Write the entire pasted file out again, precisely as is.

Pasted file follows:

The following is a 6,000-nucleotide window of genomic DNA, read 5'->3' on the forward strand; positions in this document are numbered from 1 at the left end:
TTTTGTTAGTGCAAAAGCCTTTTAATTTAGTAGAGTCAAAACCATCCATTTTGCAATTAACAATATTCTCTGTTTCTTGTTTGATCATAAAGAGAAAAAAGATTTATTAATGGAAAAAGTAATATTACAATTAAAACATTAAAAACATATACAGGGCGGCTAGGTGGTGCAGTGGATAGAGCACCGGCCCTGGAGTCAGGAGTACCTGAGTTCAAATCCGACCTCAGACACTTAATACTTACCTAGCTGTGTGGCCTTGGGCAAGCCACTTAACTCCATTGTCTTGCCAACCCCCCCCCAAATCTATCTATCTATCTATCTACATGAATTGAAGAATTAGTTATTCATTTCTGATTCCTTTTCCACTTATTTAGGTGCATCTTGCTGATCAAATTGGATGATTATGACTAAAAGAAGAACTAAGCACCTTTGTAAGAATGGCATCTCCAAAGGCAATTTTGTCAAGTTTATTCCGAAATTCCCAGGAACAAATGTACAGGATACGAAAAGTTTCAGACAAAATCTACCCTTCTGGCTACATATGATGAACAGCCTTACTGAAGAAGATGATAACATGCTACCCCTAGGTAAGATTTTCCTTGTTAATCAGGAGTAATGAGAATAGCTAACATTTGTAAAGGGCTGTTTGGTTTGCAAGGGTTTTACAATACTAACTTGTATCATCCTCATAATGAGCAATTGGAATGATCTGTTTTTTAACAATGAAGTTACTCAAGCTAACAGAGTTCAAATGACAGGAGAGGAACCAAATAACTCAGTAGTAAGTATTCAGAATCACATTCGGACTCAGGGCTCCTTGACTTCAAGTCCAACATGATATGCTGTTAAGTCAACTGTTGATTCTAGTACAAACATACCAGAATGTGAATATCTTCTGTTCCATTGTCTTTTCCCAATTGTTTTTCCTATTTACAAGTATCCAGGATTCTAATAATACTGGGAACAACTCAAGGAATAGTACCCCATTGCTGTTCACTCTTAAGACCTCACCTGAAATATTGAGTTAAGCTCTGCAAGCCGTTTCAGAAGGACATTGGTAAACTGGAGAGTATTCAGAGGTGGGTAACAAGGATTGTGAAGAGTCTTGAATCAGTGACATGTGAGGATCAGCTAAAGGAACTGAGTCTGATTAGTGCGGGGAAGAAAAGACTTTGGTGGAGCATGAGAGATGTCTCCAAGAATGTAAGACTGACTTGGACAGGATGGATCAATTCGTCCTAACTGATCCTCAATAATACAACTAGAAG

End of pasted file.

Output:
The following is a 6,000-nucleotide window of genomic DNA, read 5'->3' on the forward strand; positions in this document are numbered from 1 at the left end:
TTTTGTTAGTGCAAAAGCCTTTTAATTTAGTAGAGTCAAAACCATCCATTTTGCAATTAACAATATTCTCTGTTTCTTGTTTGATCATAAAGAGAAAAAAGATTTATTAATGGAAAAAGTAATATTACAATTAAAACATTAAAAACATATACAGGGCGGCTAGGTGGTGCAGTGGATAGAGCACCGGCCCTGGAGTCAGGAGTACCTGAGTTCAAATCCGACCTCAGACACTTAATACTTACCTAGCTGTGTGGCCTTGGGCAAGCCACTTAACTCCATTGTCTTGCCAACCCCCCCCCAAATCTATCTATCTATCTATCTACATGAATTGAAGAATTAGTTATTCATTTCTGATTCCTTTTCCACTTATTTAGGTGCATCTTGCTGATCAAATTGGATGATTATGACTAAAAGAAGAACTAAGCACCTTTGTAAGAATGGCATCTCCAAAGGCAATTTTGTCAAGTTTATTCCGAAATTCCCAGGAACAAATGTACAGGATACGAAAAGTTTCAGACAAAATCTACCCTTCTGGCTACATATGATGAACAGCCTTACTGAAGAAGATGATAACATGCTACCCCTAGGTAAGATTTTCCTTGTTAATCAGGAGTAATGAGAATAGCTAACATTTGTAAAGGGCTGTTTGGTTTGCAAGGGTTTTACAATACTAACTTGTATCATCCTCATAATGAGCAATTGGAATGATCTGTTTTTTAACAATGAAGTTACTCAAGCTAACAGAGTTCAAATGACAGGAGAGGAACCAAATAACTCAGTAGTAAGTATTCAGAATCACATTCGGACTCAGGGCTCCTTGACTTCAAGTCCAACATGATATGCTGTTAAGTCAACTGTTGATTCTAGTACAAACATACCAGAATGTGAATATCTTCTGTTCCATTGTCTTTTCCCAATTGTTTTTCCTATTTACAAGTATCCAGGATTCTAATAATACTGGGAACAACTCAAGGAATAGTACCCCATTGCTGTTCACTCTTAAGACCTCACCTGAAATATTGAGTTAAGCTCTGCAAGCCGTTTCAGAAGGACATTGGTAAACTGGAGAGTATTCAGAGGTGGGTAACAAGGATTGTGAAGAGTCTTGAATCAGTGACATGTGAGGATCAGCTAAAGGAACTGAGTCTGATTAGTGCGGGGAAGAAAAGACTTTGGTGGAGCATGAGAGATGTCTCCAAGAATGTAAGACTGACTTGGACAGGATGGATCAATTCGTCCTAACTGATCCTCAATAATACAACTAGAAG